A writing pal of mine recently wrote that he figured he ought to read more books/short fiction by men, because he realized his shelves were mostly full of books by women. Cool, whatever.
My shelves are mostly full of books by women. They’re mostly full of books by two authors: Lois McMaster Bujold’s entire bibliography (including The Spirit Ring) and a sizable fraction of CJ Cherryh’s bibliography. My shelves are a good 4′ wide, and her books take up two of them. The only other author whose books come close to the same amount of space? Terry Pratchett. Lynn Flewelling comes in fourth place, with seven books.
That doesn’t count the random selection of Literatyoor from high school or college and assorted non-fiction, nor the extensive manga collection (mostly by women, except the large Naoki Urasawa section).
Apparently, it’s brave for people to say they like male authors, or that they plan to read more male authors. I disagree with another writing pal that the drive to promote women in fiction has evolved into open season on men, as if a predominately male field of writers in the past means that men writing now must all be assholes.
I didn’t talk up male writer TC McCarthy’s debut novel Germline, because I hate male writers and think no one should talk about them. Oh wait, I blogged about it and wrote a really positive review of it for a magazine, and I’ve talked it up to everybody I know who enjoys military SF.
I didn’t review books by Mark Van Name, David Drake, Eric Flint, Tom Standage, or Patrick O’Brian in the last three months, either. The feminist anti-male-writer conspiracy has me silenced!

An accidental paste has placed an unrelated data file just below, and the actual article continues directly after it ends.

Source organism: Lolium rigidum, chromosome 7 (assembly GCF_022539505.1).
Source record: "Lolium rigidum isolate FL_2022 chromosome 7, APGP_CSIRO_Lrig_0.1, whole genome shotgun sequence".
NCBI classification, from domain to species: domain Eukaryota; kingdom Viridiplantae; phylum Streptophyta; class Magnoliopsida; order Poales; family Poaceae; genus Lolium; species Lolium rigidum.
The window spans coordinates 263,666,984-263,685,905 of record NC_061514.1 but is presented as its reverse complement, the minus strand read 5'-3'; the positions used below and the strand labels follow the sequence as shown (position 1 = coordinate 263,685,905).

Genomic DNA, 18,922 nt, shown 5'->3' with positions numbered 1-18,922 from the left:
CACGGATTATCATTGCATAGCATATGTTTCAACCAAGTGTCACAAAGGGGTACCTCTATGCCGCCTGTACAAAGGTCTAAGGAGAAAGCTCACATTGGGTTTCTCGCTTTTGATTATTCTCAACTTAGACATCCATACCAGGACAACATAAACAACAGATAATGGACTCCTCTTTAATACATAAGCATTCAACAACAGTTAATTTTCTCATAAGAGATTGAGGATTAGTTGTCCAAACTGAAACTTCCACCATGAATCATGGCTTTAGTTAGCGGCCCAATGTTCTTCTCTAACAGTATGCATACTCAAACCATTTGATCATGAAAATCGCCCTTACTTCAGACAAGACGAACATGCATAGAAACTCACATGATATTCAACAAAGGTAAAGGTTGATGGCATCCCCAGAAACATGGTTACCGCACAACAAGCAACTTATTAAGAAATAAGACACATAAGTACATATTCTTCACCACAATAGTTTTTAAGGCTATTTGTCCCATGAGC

This is what we’ve done, readers. We’ve allowed ourselves – as a community of writers and readers – to think that talking about women (in a positive way, of course) is right and good, but liking men leads to shady behavior.
As they say on wikipedia, .
It is good to expand one’s reading horizons. It is good to find books written by people who come from different backgrounds than you, because they often have different perspectives than you do. If you are reading books by only one type of person, you are limiting yourself. If you say that only men can write SF, and women don’t belong in the SF clubhouse, you may be sexist.
No one is saying that reading books by male writers makes you a bad person prone to “shady behavior.” What people are saying, and this comes up more often than it should, frankly, is that readers should expand their horizons.
Isn’t expanding horizons and exploring different perspectives what science fiction’s supposed to be about? Why’s there such a push-back, then?